Grieve: FHIR has disrupted health IT, but not healthcare

HL7’s Fast Healthcare Interoperability Resources standard has succeeded in disrupting health information technology and standards but not healthcare’s “broken” processes.

HL7’s Fast Healthcare Interoperability Resources standard has succeeded in disrupting health information technology and standards, but not healthcare’s “broken” processes.

That’s the contention of Grahame Grieve, architect of the open health data standard and HL7’s FHIR product director, who spoke earlier this month at the Regenstrief Institute.

“Our goals are threefold—to disrupt healthcare IT standards, to disrupt healthcare IT and to disrupt healthcare,” Grieve told the audience. “We set out to disrupt healthcare IT standards—that’s in the bag. We set out to disrupt healthcare IT—that’s changing. We want to disrupt healthcare—that has not started yet. Our focus now is turning more to healthcare rather than healthcare IT.”

With the publishing earlier this year of the “normative” version, FHIR has emerged as a mature, stable standard forming the basic application programming interface (API) building block for common healthcare transactions.

Not surprisingly, the Office of the National Coordinator for Health IT has proposed a rule that—for the first time—seeks to make FHIR a requirement for developers participating in the ONC Health IT Certification Program.

Also See: Proposed ONC rule requires FHIR interoperability standard

Given these recent developments, FHIR has tremendous potential to serve as the core functionality to support data access in healthcare enabling health information exchange.

“FHIR is the web for healthcare,” said Grieve. “It’s an open community based around web technologies, web techniques and web philosophy.”

As a standards framework, FHIR leverages RESTful APIs to enable data sharing among myriad health IT systems. By using the latest web standards, FHIR is seen as a simple-to-use format that can improve interoperability for a range of HIT technologies, including mobile apps, cloud communications and EHR-based data sharing.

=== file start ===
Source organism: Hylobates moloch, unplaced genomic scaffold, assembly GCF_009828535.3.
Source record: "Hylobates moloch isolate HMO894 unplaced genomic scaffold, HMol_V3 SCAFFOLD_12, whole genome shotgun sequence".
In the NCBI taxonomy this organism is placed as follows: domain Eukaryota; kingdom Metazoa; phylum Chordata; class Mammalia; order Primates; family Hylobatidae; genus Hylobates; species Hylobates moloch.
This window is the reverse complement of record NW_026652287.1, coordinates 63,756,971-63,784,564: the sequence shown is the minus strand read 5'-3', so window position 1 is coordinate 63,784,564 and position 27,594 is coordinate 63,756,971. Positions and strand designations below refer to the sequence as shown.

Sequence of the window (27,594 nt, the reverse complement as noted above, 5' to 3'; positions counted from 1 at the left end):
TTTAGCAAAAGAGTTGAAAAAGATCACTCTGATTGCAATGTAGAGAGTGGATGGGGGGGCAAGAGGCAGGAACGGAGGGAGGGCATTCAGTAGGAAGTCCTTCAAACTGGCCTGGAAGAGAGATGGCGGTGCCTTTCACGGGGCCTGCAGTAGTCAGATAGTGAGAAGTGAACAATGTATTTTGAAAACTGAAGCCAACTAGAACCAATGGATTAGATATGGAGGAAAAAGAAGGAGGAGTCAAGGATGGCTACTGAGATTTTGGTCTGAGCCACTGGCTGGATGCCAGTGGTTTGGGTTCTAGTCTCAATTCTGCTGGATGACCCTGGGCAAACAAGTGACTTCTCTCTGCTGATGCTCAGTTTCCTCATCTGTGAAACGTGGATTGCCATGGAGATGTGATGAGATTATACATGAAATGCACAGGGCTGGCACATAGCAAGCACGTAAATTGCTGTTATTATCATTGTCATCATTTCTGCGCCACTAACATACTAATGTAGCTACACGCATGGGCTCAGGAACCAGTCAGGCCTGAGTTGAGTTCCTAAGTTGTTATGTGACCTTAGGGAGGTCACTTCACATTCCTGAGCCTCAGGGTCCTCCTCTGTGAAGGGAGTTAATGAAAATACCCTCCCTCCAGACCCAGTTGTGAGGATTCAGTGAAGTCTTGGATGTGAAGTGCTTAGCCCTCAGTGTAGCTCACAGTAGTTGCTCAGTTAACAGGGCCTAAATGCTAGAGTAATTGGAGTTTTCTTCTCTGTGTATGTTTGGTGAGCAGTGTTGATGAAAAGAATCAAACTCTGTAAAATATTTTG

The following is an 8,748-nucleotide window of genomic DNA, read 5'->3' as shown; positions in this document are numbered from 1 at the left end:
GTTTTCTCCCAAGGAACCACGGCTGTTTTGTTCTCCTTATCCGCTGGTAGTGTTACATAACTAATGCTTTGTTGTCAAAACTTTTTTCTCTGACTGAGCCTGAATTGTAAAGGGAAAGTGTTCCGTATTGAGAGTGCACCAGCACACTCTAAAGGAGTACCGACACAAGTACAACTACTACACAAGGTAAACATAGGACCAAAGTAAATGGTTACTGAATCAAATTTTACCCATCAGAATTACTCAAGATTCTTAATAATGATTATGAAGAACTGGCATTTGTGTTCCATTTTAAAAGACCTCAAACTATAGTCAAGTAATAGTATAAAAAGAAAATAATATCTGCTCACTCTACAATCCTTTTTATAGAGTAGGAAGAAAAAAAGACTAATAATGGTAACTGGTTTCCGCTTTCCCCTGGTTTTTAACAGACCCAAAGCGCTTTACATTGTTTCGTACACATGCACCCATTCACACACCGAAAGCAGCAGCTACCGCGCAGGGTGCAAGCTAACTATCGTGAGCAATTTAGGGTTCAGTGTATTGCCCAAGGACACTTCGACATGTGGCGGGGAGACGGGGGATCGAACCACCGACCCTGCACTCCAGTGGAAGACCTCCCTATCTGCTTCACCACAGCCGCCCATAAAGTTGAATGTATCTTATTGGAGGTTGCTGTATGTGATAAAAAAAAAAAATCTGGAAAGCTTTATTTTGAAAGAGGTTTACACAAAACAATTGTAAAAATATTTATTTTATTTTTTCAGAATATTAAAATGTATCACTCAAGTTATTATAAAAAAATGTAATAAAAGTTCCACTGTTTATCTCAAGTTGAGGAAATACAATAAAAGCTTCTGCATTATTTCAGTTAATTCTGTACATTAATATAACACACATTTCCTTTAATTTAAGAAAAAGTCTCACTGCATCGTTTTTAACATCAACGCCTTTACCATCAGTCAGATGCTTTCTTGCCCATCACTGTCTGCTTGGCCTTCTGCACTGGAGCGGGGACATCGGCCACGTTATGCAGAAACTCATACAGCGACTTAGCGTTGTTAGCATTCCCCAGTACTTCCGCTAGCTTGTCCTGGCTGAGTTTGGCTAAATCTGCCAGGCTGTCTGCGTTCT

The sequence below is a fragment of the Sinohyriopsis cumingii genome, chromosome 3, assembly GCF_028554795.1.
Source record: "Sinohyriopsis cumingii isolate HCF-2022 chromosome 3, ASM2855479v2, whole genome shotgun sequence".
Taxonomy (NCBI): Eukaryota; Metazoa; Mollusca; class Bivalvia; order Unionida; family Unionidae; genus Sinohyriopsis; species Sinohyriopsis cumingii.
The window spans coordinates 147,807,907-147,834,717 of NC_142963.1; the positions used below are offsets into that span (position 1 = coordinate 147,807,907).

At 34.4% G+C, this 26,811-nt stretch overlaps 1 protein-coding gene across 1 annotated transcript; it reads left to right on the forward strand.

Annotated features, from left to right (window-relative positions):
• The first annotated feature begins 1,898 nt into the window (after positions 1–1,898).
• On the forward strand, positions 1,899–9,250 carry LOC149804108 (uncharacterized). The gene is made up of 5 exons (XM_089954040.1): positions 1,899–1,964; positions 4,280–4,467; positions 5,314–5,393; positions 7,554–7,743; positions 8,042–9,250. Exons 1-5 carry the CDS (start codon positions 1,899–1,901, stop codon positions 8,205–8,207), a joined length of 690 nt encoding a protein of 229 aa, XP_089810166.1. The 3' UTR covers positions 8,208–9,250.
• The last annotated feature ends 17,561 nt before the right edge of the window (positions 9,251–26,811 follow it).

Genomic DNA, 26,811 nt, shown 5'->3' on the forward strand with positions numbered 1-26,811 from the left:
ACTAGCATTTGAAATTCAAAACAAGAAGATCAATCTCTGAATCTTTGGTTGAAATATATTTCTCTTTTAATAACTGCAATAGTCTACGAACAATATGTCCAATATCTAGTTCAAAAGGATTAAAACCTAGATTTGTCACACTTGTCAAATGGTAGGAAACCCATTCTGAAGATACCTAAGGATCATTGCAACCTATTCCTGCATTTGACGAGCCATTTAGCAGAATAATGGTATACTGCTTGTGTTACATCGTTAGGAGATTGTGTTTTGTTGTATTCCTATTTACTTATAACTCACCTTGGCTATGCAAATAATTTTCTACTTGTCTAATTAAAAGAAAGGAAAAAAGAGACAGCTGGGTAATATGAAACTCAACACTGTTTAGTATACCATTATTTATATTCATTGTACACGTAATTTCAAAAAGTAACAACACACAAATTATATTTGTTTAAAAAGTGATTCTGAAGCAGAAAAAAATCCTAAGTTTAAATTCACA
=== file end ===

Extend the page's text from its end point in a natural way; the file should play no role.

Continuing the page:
“We need to start thinking in terms of clinical interoperability,” added Grieve. “It’s a clinical problem, it’s a human problem and a record-keeping problem. It’s not a technology problem, and we should just stop talking about technology. We now have an information management, workflow, record-keeping problem.”

According to Grieve, other industries have been transformed in the past decade, and IT has enabled that transformation. However, he contends that healthcare is an outlier.

“We set out to remove IT as a barrier to seamless care, but there’s lots of other barriers and problems,” Grieve concluded. “Solving the IT problems along with the wider societal changes around IT will tilt the playing field. And, everyone will start sliding towards better seamless care.

“The ride forward is going to be very, very bumpy as people disintermediate clinical processes, healthcare funding arrangements and start eroding the effectiveness of the cross-subsidization that is ubiquitous in healthcare,” he added.

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